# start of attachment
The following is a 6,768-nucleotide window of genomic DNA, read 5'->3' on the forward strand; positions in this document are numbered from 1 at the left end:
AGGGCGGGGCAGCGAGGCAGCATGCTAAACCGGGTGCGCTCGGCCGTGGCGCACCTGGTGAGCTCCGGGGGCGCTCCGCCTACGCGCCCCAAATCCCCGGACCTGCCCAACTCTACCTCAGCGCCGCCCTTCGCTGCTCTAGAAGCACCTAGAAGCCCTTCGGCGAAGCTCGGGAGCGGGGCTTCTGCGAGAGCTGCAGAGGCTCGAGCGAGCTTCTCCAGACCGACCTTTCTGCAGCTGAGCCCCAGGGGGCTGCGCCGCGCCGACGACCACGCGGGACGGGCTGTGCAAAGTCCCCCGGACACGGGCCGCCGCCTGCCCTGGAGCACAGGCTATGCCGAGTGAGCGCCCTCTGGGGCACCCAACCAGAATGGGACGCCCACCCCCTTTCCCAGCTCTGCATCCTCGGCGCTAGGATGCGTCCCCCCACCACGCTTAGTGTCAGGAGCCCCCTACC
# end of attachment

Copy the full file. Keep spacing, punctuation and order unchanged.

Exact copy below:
The following is a 6,768-nucleotide window of genomic DNA, read 5'->3' on the forward strand; positions in this document are numbered from 1 at the left end:
AGGGCGGGGCAGCGAGGCAGCATGCTAAACCGGGTGCGCTCGGCCGTGGCGCACCTGGTGAGCTCCGGGGGCGCTCCGCCTACGCGCCCCAAATCCCCGGACCTGCCCAACTCTACCTCAGCGCCGCCCTTCGCTGCTCTAGAAGCACCTAGAAGCCCTTCGGCGAAGCTCGGGAGCGGGGCTTCTGCGAGAGCTGCAGAGGCTCGAGCGAGCTTCTCCAGACCGACCTTTCTGCAGCTGAGCCCCAGGGGGCTGCGCCGCGCCGACGACCACGCGGGACGGGCTGTGCAAAGTCCCCCGGACACGGGCCGCCGCCTGCCCTGGAGCACAGGCTATGCCGAGTGAGCGCCCTCTGGGGCACCCAACCAGAATGGGACGCCCACCCCCTTTCCCAGCTCTGCATCCTCGGCGCTAGGATGCGTCCCCCCACCACGCTTAGTGTCAGGAGCCCCCTACC